It isn’t apathy
FOLLOWING the recent election, there has been much discussion on the disappointing turn out and I wouldn’t be surprised if those within the 18-30 age bracket were the least responsive of all.
This is not because we don’t care, but simply because voting is an antiquated and inaccessible system for those who do not live at a permanent address and spend most of their time at work or on their daily commute.
As a 27-year-old woman, who has lived at more than eight addresses in three different cities in the past nine years, I have always made the effort to vote in a general election. However, when it comes to local elections, I am often unaware of who my representatives are and haven’t managed to set up my vote as part of that constituency.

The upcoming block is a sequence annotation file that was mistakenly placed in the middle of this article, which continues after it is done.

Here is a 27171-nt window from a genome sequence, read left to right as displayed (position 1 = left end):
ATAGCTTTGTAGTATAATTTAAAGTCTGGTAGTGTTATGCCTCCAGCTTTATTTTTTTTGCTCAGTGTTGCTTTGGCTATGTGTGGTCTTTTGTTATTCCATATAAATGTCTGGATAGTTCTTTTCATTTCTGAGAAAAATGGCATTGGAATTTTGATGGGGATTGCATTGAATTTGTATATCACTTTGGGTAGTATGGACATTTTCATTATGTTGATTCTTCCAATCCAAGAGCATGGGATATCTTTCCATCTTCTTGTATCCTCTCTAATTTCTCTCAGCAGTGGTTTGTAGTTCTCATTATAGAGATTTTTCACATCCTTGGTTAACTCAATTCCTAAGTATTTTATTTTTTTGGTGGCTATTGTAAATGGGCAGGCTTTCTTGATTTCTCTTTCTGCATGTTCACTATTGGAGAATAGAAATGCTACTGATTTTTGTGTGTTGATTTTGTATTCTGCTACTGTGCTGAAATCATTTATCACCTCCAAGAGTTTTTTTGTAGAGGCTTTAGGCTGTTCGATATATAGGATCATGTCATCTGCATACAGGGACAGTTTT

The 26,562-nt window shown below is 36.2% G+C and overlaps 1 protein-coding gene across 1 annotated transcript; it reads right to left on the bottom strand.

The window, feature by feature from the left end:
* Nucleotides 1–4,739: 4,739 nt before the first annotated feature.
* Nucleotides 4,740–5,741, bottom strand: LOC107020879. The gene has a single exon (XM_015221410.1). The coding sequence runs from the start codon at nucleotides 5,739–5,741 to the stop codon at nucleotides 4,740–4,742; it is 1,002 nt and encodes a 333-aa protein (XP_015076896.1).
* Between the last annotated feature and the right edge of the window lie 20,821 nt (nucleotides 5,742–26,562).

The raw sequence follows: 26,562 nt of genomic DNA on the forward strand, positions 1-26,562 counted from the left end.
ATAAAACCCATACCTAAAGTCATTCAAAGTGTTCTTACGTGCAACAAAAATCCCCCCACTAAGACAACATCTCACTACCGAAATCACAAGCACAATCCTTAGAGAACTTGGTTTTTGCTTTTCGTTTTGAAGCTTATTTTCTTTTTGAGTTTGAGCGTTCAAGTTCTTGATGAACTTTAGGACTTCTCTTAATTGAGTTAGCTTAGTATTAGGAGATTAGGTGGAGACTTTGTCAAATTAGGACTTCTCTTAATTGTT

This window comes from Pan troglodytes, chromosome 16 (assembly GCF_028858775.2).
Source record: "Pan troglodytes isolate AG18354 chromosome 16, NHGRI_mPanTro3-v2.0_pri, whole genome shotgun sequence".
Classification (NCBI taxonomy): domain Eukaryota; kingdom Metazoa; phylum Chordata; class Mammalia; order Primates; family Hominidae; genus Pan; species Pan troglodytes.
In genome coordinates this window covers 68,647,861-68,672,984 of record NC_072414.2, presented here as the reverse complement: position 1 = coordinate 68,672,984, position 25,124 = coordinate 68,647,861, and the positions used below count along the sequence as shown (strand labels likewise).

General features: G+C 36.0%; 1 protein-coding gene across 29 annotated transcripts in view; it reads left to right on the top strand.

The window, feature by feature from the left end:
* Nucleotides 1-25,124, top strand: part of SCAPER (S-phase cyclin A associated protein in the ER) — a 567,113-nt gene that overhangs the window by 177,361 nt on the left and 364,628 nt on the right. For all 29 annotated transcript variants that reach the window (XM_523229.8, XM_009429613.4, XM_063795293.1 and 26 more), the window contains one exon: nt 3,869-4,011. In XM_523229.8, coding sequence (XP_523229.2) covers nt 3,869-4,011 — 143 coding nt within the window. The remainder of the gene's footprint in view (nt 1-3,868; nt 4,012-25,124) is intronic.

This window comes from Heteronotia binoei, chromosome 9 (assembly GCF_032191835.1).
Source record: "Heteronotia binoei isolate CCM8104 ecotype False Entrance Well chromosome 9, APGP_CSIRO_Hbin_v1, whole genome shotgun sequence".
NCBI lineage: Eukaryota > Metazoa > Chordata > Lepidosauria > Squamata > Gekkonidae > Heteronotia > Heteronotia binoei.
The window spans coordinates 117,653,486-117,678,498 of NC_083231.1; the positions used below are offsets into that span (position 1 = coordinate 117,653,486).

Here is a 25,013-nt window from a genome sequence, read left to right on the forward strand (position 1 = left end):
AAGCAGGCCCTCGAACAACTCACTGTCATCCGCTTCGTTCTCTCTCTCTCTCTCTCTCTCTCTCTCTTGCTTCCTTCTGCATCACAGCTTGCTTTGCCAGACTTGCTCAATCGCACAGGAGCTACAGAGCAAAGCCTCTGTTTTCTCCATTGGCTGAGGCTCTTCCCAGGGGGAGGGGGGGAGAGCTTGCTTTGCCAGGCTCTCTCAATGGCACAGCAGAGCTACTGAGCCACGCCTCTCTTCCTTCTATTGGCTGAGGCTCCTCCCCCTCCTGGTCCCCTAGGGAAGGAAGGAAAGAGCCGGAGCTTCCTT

Don’t get me wrong: I have used the postal vote in the past, but in this election, I received no communication about how I could re-register my voting rights.
Recently on a trip to Stockholm, I noticed that citizens could vote at the station on their commute to work, which seems extremely logical. Couldn’t we make voting easier by using the technology available to us?
If we did, then I’m certain that more people would vote, making elections a much fairer and effective way of deciding the future for our country.
Laura Theobold, Long Ridge Drive, Upper Poppleton, York.
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